Established upon principles of strength, discipline, and honor, so much of the wisdom offered by Canadian psychologist, Jordan B. Peterson, reminds us of the importance of accountability—as it relates to living fulfilled lives of meaning and purpose. By choosing words with surgical precision, he maintains intellectual correctness and represents everything that is good and appropriate about nurturing yet stern parenting.
In Peterson’s masterpiece, 12 Rules for Life: An Antidote to Chaos, his chapter Do Not Let Your Children Do Anything That Makes You Dislike Them, fully supports his thesis: as individuals hold themselves accountable for living properly, we collectively build a more peaceful society. It all starts with parenting; discipline supports peace. Peterson writes: “It is an act of responsibility to discipline a child” and reiterates more harshly that to not discipline is “lazy, cruel, and inexcusable.” If “you’re not acting responsibly as a parent, you’re leaving the dirty work to someone else, who will be much dirtier doing it.”
1. Limit the Rules
Excessive force instills fear. Bad rules drive out respect for good rules. Mother should find the right balance between chaos and authoritarianism. By using the levers of discipline intelligently, parents can create a home environment to help children limit and eventually, hopefully, eliminate attitudes and behaviors that lead to undue social hardship.
Peterson writes, “Do not bite, kick, or hit, except in self-defense. Do not torture and bully other children, so you don’t end up in jail. Eat in a civilized and thankful manner, so that people are happy to have you at their house, and pleased to feed you. Pay attention when spoken to by adults, so they don’t hate you and might therefore deign to teach you something. Go to sleep properly, and peaceably, so that your parents can have a private life and not resent your existence. Take care of your belongings, because you need to learn how and because you’re lucky to have them. Be good company when something fun is happening, so that you’re invited for the fun. Act so that other people are happy you’re around, so that people will want you around.”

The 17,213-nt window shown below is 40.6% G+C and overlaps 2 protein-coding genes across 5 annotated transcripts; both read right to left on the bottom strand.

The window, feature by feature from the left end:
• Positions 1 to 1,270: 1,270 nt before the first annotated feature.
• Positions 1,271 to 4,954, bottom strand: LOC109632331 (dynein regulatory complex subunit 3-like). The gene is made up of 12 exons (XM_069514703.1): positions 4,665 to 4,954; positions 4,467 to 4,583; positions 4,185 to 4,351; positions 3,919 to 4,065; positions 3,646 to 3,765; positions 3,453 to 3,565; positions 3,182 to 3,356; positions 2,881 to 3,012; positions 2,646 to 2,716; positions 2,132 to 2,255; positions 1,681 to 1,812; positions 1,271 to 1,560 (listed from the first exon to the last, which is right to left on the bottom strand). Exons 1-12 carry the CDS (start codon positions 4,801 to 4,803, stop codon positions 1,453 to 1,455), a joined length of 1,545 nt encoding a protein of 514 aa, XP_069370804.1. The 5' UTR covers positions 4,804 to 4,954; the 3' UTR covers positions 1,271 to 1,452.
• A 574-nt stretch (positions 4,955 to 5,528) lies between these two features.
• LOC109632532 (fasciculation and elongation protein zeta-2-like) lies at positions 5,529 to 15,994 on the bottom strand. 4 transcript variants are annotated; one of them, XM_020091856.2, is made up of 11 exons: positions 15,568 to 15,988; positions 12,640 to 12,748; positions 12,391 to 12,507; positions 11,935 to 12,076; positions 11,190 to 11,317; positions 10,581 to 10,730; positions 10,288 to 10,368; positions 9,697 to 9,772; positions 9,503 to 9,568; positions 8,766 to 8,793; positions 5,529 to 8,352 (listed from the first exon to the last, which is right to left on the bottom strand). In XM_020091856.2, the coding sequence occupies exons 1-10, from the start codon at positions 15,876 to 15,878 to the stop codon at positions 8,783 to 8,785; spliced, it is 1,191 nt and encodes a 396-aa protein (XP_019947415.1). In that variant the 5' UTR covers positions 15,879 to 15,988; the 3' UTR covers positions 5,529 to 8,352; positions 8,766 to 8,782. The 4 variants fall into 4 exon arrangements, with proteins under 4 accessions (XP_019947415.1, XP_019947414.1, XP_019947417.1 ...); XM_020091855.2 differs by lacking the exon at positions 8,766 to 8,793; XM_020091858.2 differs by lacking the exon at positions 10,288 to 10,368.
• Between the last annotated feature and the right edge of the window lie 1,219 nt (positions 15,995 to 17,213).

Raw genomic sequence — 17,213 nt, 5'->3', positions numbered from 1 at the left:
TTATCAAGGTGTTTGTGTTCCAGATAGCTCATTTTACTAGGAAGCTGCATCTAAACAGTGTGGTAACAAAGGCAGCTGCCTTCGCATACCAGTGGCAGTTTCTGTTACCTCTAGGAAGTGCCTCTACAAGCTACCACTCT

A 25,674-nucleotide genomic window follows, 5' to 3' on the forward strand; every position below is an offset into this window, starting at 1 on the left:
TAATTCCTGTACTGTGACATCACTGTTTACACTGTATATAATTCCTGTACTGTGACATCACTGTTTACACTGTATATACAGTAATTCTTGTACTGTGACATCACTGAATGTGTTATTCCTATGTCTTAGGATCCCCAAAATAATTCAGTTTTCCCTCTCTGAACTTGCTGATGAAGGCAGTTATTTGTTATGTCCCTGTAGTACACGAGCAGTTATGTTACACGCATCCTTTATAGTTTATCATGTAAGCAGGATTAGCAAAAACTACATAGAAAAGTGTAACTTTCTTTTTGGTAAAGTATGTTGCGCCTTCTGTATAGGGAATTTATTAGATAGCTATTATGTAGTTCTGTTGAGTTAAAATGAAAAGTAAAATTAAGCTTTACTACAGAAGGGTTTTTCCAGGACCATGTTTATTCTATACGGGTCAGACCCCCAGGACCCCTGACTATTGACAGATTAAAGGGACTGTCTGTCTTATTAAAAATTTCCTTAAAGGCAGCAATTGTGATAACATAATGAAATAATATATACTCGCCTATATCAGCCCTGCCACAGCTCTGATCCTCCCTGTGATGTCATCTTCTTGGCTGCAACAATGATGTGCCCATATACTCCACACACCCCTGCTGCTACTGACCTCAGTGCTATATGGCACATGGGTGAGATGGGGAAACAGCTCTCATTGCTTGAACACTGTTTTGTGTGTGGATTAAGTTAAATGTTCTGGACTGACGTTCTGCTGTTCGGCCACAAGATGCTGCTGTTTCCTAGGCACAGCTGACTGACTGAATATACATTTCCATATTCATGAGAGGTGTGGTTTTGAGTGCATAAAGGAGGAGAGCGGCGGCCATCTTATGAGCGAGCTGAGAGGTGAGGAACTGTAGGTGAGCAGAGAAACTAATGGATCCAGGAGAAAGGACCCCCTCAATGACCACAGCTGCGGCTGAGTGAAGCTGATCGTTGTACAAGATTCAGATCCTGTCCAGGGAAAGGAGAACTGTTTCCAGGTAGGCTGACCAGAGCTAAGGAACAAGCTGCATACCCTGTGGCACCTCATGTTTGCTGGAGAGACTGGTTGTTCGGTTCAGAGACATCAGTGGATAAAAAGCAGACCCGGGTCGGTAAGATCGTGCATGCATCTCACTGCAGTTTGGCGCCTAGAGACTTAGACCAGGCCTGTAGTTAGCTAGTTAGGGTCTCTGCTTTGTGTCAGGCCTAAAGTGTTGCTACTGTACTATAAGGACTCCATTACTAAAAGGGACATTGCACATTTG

2. Use the Minimum Necessary Force
By using incremental corrective action, mothers can minimize household anguish. A family’s harmony relies on mom’s ability to appropriately guide the flow of conflict—going from zero to hero is seldom best. If too harsh or inconsistent, we miss the mark, and children miss out on learning valuable lessons. We can progress from a glare to a verbal command to reframing the verbal command with increased severity and/or urgency. If words aren’t affecting positive change, it’s time to up the ante. Assign children to a set amount of time in the “Thinking Chair.” If children still won’t listen, physical restraint may be needed. In worst-case scenarios, Peterson recommends holding the child firmly by the upper arms until they stop squirming and pay attention. Peterson writes: “For the child who is pushing the limits in a spectacularly inspired way, a swat across the backside can indicate requisite seriousness on the part of the responsible adult.”
The cold truth: miserable, bratty children grow into miserable, bratty adults; this outcome is good for no one, least of all the child.
3. Parents Should Come in Pairs